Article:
“…there’s also evidence in relation to suicide death, so those people who are exposed to job stressors, had 1.17 increased odds of suicide compared to those with moderate.  And this result is most consistent for men who are exposed to poor job control.”

Many have said that the evidence of a direct link between workplace issues and suicide is difficult to determine without a suicide note, for instance, but from her research Milner is able to say that:

“…there might be some cordial evidence that the conditions people are working in at the time of their death are contributing to their risk of suicide.”

Suicide and Gender

But her research also pointed out some surprising correlations.  There is a lot of discussion in suicide prevention about restricting access to the means of suicide, such as guns.  Milner points out that suicides by gun declined after the gun buy-back scheme which resulted from the political response to the Port Arthur massacre, but that evidence shows that suicides by women are often greater than those of men.

“….females with access to means, had much greater risk of suicide than those without access.  And this is explained predominantly by a high suicide rate among female doctors and female nurses.  So, another study I’ve done looking specifically at doctors found that there is no increased risk among male doctors compared to other males in the working population, but there is an increased risk among female doctors. Interesting for nurses there was an increased risk among both male and female doctors.  So the really other fascinating thing about this area of work is this intersection of gender …”

Occupational health and safety has largely ignored gender except as a categorisation of male- or female-dominated industries.  The gender relations within those workplaces and how they affect, or are affected, by OHS interventions is rarely studied even though the importance of gender at work has been prominent since at least 1983 as this excerpt from Game and Pringle’s book shows:

“Gender is fundamental to the way work is organised· and work is central in the social construction of gender. This is the deceptively straightforward theme of this book. Yet gender and work are rarely put together. When sociologists, political economists, or Marxists study the labour process they invariably ignore gender. The best they can do is make a token mention of the ways in which gender is manipulated by management to create disunity in the working class. On the other hand most studies of gender, ranging from sex role theory to psychoanalysis, are not informed by political economy or anything more than a limited understanding of the labour process. Our view is that studies of gender and studies of the labour process are incomplete unless they take each other seriously.” (page 14)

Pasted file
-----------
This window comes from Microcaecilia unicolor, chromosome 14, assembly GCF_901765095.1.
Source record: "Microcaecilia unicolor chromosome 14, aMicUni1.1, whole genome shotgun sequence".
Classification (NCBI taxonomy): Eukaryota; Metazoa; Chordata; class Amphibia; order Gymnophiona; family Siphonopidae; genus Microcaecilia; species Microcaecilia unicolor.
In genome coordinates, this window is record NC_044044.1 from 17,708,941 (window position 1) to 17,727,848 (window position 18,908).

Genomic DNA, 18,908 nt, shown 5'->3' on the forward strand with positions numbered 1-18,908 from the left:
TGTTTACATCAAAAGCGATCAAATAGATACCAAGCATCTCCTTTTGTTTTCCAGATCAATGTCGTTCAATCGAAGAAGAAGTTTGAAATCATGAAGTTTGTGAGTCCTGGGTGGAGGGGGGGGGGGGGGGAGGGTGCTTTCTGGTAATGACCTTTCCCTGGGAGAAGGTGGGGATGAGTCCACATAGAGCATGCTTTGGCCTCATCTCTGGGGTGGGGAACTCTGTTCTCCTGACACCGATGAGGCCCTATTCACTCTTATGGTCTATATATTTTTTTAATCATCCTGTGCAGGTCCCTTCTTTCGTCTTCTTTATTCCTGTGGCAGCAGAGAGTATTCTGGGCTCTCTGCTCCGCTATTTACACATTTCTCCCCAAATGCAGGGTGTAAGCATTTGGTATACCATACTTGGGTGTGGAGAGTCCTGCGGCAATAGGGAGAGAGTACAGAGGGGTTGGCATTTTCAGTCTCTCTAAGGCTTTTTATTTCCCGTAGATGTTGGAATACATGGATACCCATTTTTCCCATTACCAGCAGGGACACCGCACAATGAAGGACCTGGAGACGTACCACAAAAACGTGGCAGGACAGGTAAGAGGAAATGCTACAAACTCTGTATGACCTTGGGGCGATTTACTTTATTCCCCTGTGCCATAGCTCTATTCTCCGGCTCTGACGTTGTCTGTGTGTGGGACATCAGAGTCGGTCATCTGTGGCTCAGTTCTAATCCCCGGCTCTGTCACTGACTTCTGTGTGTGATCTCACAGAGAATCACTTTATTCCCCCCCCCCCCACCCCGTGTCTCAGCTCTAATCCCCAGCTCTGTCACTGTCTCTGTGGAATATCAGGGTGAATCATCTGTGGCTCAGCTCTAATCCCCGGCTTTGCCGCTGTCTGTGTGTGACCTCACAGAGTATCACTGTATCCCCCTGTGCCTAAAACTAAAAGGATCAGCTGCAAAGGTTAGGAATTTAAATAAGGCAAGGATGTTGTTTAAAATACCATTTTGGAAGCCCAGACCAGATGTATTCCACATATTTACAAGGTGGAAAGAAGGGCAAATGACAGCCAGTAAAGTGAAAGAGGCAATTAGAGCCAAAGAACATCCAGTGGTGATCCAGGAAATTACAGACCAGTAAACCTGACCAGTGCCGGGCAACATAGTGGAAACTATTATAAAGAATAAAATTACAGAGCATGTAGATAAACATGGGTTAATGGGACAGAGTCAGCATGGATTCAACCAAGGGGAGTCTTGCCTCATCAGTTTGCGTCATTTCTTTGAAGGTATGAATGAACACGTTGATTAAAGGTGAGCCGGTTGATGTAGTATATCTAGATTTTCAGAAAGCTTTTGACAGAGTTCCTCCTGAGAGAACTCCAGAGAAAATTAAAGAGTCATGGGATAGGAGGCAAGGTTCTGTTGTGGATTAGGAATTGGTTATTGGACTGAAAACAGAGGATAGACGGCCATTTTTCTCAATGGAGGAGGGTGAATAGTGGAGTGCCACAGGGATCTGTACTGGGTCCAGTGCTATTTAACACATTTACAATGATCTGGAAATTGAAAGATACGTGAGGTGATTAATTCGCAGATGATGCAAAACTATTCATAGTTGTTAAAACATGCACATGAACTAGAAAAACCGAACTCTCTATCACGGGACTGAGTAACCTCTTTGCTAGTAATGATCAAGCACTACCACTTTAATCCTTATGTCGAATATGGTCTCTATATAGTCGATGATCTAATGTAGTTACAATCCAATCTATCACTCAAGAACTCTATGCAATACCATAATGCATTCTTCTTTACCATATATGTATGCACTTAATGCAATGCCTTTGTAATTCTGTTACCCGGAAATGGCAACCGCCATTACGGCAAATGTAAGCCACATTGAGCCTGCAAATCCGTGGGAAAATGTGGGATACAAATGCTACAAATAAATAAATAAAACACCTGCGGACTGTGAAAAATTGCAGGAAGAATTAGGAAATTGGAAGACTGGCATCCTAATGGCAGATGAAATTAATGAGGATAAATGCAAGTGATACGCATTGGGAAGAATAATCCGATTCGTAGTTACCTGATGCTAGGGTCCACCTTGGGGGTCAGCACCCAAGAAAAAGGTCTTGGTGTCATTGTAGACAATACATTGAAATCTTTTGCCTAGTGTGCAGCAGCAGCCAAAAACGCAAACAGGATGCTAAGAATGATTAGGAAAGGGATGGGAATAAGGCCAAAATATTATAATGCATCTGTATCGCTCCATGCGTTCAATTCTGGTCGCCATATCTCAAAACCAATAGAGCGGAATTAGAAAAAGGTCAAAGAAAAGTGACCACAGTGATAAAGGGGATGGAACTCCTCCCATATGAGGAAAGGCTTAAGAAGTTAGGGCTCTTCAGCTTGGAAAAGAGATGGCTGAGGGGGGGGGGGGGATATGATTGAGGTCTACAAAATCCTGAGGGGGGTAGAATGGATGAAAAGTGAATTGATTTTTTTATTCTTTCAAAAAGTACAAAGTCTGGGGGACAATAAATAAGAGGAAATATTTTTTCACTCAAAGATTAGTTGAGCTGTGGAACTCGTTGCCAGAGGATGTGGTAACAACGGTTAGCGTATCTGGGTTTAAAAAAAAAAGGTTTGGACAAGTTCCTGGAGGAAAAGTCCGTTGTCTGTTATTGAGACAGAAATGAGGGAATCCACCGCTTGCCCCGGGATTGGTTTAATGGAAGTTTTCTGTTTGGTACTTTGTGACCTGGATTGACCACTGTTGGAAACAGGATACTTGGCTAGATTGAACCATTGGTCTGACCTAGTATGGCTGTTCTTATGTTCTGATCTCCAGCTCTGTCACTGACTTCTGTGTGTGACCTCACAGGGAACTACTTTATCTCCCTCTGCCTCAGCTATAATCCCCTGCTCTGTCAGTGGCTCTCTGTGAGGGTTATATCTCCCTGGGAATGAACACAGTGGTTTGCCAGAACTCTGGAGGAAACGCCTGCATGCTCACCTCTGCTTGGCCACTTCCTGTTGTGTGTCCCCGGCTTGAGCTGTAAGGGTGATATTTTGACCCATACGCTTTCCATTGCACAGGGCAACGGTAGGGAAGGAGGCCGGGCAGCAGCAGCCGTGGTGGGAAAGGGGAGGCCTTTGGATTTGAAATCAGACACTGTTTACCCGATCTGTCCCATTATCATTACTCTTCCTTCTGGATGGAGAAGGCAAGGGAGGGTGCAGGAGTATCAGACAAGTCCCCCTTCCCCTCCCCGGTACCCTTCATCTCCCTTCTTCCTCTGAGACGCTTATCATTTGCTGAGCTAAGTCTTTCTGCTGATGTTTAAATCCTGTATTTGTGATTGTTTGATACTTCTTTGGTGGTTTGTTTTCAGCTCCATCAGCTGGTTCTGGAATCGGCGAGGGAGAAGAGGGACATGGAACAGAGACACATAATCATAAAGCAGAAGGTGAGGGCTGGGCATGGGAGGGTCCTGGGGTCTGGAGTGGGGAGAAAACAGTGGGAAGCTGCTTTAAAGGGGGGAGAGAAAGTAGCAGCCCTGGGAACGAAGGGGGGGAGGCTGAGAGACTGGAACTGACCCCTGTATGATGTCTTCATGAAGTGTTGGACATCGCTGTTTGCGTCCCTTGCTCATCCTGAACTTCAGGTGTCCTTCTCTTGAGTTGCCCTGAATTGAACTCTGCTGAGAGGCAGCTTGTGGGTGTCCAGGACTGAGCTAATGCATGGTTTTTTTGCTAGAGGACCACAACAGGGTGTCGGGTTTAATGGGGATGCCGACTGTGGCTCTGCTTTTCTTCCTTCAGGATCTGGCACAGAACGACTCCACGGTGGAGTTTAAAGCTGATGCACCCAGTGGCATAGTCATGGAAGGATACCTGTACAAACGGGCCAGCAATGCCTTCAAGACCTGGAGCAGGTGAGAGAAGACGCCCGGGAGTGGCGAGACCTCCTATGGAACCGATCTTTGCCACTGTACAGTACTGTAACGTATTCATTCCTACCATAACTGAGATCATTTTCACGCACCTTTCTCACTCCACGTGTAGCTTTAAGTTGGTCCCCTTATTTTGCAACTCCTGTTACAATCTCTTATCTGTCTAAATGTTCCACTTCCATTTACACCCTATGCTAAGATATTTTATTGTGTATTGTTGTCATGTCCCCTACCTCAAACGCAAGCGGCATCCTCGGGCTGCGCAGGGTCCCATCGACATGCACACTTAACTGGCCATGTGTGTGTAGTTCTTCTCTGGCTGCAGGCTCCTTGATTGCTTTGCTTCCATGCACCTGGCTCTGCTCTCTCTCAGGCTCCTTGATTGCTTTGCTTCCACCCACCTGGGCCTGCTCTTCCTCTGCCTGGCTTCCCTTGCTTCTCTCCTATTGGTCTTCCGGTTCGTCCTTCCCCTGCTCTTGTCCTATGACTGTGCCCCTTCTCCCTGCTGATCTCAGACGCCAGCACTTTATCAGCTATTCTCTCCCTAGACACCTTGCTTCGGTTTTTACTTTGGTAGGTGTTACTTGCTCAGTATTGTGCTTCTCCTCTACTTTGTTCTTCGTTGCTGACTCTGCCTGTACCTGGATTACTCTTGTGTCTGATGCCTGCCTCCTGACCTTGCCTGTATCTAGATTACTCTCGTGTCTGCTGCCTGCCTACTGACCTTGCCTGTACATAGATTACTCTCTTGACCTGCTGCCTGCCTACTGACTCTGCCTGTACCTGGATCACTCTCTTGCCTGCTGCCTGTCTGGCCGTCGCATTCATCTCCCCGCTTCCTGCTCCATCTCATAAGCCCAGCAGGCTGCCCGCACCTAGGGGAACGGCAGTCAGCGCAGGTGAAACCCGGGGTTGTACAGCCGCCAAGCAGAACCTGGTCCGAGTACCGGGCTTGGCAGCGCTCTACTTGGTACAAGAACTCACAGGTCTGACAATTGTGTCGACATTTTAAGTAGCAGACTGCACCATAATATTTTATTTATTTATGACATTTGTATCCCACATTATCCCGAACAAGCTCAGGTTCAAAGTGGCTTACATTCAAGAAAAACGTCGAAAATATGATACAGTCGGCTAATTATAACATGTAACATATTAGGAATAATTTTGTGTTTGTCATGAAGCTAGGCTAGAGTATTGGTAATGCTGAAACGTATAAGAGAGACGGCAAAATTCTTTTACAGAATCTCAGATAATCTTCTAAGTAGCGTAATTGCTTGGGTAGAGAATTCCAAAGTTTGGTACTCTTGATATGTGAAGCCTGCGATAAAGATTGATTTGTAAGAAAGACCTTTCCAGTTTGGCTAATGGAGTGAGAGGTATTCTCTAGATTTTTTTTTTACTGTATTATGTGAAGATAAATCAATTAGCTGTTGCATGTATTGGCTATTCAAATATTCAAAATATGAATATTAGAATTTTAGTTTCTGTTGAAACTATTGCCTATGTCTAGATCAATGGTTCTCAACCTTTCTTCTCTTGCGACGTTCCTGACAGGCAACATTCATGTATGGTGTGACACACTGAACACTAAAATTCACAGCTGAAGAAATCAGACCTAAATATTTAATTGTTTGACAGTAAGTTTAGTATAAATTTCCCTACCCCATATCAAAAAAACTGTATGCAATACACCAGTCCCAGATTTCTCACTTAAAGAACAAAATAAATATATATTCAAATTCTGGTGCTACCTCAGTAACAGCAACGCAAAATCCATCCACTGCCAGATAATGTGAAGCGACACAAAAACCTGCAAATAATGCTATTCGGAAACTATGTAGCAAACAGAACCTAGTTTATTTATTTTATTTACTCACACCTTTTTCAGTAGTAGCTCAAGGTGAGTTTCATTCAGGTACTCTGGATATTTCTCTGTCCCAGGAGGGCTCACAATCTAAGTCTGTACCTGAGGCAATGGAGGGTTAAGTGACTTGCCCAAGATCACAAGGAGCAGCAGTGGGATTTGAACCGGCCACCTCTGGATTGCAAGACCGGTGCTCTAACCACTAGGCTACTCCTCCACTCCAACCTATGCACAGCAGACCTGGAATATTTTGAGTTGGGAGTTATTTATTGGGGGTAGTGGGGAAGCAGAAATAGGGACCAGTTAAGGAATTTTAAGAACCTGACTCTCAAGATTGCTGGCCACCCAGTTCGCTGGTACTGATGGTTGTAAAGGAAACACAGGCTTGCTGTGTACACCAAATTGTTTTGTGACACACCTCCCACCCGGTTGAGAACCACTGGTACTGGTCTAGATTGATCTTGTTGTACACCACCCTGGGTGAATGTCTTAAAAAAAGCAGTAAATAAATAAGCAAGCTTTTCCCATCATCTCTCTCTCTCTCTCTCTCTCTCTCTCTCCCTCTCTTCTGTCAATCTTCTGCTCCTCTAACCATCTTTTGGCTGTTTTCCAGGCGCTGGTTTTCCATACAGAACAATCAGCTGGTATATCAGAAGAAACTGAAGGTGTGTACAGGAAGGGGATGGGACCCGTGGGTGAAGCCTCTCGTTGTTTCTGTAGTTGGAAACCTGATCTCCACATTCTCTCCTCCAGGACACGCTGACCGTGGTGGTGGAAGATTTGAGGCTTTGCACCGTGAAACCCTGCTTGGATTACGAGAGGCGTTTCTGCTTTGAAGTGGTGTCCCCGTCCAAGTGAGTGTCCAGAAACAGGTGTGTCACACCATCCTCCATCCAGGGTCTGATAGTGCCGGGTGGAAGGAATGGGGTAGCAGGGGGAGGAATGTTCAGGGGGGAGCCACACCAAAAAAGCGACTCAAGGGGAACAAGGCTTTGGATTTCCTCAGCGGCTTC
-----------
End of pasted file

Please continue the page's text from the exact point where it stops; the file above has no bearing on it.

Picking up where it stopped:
The relationship between gender and OHS has been part of that “token mention” for too long.  The increased attention to workplace sexual harassment and its psychological impacts shows that tokenism has moved to mainstream consideration.

The Integrated Approach

Milner reiterated the integrated approach to workplace mental health advocated by La Montagne since his 2014 research, and which seems equally applicable to any OHS strategy.

“Promoting the Positive” has been shown to have a positive benefit on workplace mental health but this should not be applied uniformly across the workforce.  Milner points out that

“A study we did a few years ago showed that high positive mental health buffered the effects of job stress on mental health.  So those people who had job stress at time, one had poorer health at time too, but then when we looked at whether they were also received high, they also had high psychological well-being, we found that the effect of job stress lessened.  But these results were mainly effects seen among those people with pretty high levels of mental health to begin with rather than those people with low levels of mental health, so that’s important as well in terms of how we understand these interventions to work across the working population.” (emphasis added)

This point is significant for those thinking about introducing a positive psychology program to already dysfunctional workplaces.

Milner’s (and La Montagne’s) presentation at ANZSOM was thorough and confronting but also more influential than other conference presentations because of the level of evidence, referencing and direct research.  Milner summarised the presentation pointing out that mental health problems are very common and they relate to both individual AND organisational issues.  The workplace determinants of mental ill-health are able to be modified.  She pointed out that some occupations are more at risk of suicides than others and that factors other than psychosocial exposures apply.

She also emphasised that a “ground up and a ground down approach” is needed to design mental health interventions.  Any intervention needs to be tailored to a workplace and that this must be, and must be seen to be, genuine.  Importantly, the evaluation of any intervention needs to be included in the design of that intervention.

Kevin Jones

Categories conference, depression, design, evidence, gender, mental-health, OHS, psychosocial, research, safety, Uncategorized